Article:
Mercury Rising 鳯女

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Good News: The Foreclosure Fraudsters Are About To Get Slammed. Hard.

Posted by Phoenix Woman on October 3, 2010

Cindy Kouril, who has been all over this story, has the goods:

4closure fraud has a set of pleadings from Kentucky. It’s a class action suit based on the events of the last few weeks. A group of homeowners in Maine has also begun a class action suit. I believe that one is also in federal district court, though I have not yet seen those papers.

If there are enough class actions brought in enough district courts, based on the same subject matter and proof, the cases will likely be consolidated into what’s called a “multi –district litigation.”

This is snowballing so much faster than I dared hope.

The banks behind this are going to pay, and pay hard.

4 Responses to “Good News: The Foreclosure Fraudsters Are About To Get Slammed. Hard.”

  1. Charles II said

    You may recall that I preached many sermons on why the federal government intervening to force lenders, borrowers, and taxpayers to split the costs of reducing mortgages to affordable levels was critically important. Instead, the lenders got very sniffy about “moral hazard” on the part of the borrowers, many of whom they had cheated, and insisted that the borrowers pay up or get out.

    The kind of uncertainty introduced by a lawsuit of this kind could bring on a real Depression. Sp, color me less than enthusiastic… not out of any sympathy for the lenders, but for the poor, battered American people.

    • The problem is that the foreclosure waves themselves are causing a real Depression. And these same banks that lectured us on “moral hazard” even as they got billions in TARP are going to have to be pushed hard to be made to do the right thing — a thing that will save themselves as well as the rest of us.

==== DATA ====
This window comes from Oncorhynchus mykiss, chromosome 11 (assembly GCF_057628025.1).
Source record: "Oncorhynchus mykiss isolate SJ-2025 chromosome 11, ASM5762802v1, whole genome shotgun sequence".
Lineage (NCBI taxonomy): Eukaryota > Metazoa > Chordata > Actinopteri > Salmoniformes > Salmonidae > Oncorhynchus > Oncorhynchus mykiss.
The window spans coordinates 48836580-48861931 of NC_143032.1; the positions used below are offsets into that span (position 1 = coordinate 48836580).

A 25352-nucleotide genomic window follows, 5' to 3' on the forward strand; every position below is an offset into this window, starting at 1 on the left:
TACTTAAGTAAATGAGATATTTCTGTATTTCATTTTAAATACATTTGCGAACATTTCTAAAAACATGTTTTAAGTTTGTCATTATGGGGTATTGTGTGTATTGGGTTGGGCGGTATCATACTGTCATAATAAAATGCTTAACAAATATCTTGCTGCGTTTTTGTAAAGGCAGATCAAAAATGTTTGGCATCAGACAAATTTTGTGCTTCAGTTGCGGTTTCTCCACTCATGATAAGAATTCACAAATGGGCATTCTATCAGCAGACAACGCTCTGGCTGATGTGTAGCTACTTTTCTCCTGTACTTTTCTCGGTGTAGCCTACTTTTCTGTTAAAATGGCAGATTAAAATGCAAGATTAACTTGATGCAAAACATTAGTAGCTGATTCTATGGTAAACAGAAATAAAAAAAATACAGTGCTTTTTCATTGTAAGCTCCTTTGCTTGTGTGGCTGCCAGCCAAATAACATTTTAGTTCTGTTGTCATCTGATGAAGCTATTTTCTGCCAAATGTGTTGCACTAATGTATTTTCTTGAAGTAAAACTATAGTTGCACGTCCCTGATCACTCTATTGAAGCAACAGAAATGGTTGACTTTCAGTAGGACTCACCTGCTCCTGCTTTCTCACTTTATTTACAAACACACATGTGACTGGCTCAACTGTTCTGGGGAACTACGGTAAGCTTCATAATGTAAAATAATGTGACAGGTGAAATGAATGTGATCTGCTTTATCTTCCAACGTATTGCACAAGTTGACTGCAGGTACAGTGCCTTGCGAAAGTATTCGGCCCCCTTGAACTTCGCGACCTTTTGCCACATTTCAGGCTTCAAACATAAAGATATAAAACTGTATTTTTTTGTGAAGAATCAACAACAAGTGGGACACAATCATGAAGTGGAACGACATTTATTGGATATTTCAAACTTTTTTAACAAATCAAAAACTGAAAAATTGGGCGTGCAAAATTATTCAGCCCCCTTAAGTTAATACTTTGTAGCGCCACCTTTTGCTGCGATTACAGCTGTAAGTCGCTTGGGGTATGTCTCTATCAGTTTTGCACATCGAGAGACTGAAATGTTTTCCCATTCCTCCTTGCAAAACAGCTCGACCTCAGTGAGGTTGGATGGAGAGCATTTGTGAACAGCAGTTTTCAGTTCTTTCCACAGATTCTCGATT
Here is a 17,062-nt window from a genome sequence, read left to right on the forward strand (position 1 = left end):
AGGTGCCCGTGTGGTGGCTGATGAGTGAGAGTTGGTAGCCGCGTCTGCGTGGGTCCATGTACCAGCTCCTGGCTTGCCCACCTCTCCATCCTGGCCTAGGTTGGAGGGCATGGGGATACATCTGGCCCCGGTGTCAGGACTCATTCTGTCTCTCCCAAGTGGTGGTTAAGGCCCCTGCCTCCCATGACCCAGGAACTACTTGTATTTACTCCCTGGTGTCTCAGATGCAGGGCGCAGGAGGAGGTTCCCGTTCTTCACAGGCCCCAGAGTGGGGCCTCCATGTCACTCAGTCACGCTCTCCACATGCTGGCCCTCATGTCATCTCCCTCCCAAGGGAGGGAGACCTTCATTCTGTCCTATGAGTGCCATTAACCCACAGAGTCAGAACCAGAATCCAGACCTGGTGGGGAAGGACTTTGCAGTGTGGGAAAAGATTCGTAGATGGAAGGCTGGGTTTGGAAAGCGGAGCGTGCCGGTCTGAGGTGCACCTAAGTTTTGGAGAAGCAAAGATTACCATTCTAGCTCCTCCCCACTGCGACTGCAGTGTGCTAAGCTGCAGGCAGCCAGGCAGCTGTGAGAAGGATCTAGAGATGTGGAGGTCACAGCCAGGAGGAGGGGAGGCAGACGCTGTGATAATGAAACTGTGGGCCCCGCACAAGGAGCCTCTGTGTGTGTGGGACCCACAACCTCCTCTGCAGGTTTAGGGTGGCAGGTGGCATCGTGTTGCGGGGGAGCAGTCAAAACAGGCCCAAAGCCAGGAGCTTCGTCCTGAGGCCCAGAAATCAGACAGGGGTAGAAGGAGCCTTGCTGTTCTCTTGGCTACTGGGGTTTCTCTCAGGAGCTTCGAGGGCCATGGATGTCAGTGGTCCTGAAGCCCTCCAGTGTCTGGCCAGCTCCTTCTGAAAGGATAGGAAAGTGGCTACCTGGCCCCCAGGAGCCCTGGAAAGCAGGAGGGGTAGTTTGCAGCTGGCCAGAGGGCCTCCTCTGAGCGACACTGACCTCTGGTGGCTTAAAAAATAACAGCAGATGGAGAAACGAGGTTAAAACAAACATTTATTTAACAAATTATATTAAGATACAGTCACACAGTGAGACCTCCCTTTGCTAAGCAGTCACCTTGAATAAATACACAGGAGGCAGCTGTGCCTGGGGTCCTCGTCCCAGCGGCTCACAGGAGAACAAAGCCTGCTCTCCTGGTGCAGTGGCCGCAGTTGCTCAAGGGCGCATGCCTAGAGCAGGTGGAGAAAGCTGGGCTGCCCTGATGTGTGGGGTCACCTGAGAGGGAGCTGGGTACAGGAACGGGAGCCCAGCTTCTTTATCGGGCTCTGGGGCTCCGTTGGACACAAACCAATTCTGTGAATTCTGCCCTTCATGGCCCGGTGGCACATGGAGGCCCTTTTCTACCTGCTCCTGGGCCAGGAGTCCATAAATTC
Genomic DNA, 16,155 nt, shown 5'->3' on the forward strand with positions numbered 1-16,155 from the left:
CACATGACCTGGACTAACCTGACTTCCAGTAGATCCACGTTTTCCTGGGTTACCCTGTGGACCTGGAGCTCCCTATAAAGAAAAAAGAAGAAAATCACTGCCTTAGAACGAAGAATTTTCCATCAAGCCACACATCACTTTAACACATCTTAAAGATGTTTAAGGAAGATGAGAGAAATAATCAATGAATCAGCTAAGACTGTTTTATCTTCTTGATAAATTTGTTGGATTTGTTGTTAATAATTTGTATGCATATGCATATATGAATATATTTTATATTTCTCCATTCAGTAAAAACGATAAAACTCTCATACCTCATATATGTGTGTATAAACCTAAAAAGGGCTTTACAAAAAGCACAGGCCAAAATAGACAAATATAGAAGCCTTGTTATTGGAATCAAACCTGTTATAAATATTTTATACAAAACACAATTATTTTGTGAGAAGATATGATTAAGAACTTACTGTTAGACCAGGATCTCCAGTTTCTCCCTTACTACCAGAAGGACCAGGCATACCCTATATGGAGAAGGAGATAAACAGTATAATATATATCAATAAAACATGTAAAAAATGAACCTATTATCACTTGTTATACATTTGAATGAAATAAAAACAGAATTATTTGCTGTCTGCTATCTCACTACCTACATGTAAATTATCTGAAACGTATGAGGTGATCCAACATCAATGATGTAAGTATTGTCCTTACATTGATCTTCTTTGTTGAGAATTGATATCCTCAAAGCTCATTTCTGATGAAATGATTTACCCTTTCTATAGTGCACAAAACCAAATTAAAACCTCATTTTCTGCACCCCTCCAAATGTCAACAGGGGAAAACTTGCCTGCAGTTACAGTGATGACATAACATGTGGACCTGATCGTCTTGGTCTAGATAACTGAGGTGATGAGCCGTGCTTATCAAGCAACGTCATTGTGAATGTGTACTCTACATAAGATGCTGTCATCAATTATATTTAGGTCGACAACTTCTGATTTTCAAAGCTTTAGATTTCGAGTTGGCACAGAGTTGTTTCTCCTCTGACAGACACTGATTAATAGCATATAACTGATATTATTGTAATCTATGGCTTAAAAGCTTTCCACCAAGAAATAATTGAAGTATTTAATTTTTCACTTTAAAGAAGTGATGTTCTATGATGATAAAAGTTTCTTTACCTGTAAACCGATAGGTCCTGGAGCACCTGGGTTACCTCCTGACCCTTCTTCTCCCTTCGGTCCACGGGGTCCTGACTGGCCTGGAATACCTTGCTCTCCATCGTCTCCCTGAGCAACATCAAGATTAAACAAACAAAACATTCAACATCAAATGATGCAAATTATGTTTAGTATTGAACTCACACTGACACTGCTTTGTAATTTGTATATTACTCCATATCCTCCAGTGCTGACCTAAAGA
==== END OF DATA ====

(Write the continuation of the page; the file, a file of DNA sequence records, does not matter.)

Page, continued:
The smarter banks will be working to make out-of-court settlements now. But most of them aren’t that smart.

      And the ball is rolling:

      Suddenly, foreclosure fraud has become the potential stick that homeowners have long needed to force lenders to the negotiating table. It could theoretically operate in the same fashion as cramdown: instead of lenders wanting to modify the loan before a bankruptcy judge gets to do so, the lender would want to modify and not risk a years-long foreclosure process where they find out they have no standing to foreclose. . . .

      It just takes a few judges to throw down the hammer on some lenders, and call into question their entire practices, for them to put a “Loan Modifications Now!” sign out in front of the door so they don’t have to deal with foreclosures. If borrowers know their rights, they can really put the screws to these banks.

      UPDATE: Just for those who think the borrower is still at fault for failing to pay his mortgage, and shouldn’t get out of it on a technicality – the banks are full of big boys and girls. They knew the acceleration of mortgage defaults, and going all the way back to the top of the bubble they knew how many mortgages were circulating through the system. They could have hired the appropriate number of people to track ownership of the title, and perform the due diligence if the mortgage failed. They didn’t want to spend the money to do it correctly. And I could care less if this comes back to bite the lender in the ass now. It’s called bad business practices. And they deserve everything they’re getting.

      • Charles II said